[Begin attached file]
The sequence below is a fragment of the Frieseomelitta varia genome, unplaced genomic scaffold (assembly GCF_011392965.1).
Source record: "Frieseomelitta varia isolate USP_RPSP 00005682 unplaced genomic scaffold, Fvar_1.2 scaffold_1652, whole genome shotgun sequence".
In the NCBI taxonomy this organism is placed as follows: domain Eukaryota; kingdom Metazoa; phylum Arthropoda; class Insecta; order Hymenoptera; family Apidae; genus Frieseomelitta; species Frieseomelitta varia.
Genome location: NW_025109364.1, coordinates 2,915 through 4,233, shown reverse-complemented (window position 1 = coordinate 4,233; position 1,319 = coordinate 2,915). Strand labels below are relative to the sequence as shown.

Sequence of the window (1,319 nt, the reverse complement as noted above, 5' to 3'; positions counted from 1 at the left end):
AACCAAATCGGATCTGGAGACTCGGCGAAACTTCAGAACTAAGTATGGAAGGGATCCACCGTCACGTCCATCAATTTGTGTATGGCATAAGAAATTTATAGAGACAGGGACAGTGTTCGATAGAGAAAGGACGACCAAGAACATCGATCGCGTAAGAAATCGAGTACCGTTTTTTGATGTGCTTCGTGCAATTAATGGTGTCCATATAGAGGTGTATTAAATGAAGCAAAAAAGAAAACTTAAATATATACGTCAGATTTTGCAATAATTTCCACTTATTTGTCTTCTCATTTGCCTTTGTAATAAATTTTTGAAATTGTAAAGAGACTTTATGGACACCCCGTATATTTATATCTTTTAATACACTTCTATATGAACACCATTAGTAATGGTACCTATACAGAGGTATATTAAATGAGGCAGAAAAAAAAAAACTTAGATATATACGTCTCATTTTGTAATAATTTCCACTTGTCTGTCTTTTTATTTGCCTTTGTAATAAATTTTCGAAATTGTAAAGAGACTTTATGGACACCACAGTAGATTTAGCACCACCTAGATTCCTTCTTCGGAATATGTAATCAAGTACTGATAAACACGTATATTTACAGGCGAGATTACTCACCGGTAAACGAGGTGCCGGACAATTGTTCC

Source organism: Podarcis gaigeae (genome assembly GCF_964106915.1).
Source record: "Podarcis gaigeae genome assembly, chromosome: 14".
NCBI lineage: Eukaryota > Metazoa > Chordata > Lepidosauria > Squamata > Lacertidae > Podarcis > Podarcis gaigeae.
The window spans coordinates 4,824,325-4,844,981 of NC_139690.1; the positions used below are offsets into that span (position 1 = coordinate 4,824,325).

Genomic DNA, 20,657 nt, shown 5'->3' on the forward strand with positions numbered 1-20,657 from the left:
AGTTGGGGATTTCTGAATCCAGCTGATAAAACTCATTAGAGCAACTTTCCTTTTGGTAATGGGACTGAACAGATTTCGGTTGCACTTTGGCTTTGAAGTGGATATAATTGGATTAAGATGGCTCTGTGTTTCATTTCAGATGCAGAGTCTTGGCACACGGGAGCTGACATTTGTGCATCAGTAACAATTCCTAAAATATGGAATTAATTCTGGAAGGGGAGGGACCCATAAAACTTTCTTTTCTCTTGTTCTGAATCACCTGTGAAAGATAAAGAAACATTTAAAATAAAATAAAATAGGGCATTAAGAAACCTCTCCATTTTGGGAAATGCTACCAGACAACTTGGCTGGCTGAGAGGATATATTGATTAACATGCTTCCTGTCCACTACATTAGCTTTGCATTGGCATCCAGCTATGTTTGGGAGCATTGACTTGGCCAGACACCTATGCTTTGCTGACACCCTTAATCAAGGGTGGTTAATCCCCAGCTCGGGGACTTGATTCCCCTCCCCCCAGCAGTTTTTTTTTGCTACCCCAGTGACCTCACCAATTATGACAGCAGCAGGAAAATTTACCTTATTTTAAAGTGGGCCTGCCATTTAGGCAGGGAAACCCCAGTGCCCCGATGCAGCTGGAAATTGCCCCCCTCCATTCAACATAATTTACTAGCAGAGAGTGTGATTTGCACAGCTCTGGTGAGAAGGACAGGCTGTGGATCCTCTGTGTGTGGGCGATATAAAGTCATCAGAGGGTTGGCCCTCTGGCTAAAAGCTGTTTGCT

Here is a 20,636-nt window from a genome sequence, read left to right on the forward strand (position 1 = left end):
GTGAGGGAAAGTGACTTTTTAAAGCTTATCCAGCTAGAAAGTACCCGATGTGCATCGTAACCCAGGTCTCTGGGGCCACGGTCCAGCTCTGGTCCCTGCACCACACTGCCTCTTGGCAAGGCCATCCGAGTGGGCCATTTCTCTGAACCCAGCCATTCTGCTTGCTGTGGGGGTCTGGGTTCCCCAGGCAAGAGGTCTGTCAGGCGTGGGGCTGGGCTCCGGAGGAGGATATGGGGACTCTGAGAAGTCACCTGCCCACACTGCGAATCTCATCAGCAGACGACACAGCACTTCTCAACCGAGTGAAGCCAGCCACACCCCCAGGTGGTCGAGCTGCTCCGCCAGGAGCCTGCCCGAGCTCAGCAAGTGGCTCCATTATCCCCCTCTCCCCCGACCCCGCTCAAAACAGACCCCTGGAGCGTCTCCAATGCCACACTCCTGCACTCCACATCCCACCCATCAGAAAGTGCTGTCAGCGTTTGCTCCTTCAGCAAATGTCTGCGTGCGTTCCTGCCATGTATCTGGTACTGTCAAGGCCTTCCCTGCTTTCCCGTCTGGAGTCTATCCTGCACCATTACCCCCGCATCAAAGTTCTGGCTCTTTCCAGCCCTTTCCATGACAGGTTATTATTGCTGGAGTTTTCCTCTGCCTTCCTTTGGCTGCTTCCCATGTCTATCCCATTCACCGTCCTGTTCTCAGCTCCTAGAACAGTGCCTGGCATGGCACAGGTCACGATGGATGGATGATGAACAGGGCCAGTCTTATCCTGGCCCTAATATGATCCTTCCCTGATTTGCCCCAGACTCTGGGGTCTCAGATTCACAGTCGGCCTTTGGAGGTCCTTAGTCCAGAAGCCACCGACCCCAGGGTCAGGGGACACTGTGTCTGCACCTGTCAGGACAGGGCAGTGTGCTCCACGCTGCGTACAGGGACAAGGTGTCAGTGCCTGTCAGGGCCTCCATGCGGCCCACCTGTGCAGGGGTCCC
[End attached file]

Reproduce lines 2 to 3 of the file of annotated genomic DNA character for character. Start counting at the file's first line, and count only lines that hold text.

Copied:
Source record: "Frieseomelitta varia isolate USP_RPSP 00005682 unplaced genomic scaffold, Fvar_1.2 scaffold_1652, whole genome shotgun sequence".
In the NCBI taxonomy this organism is placed as follows: domain Eukaryota; kingdom Metazoa; phylum Arthropoda; class Insecta; order Hymenoptera; family Apidae; genus Frieseomelitta; species Frieseomelitta varia.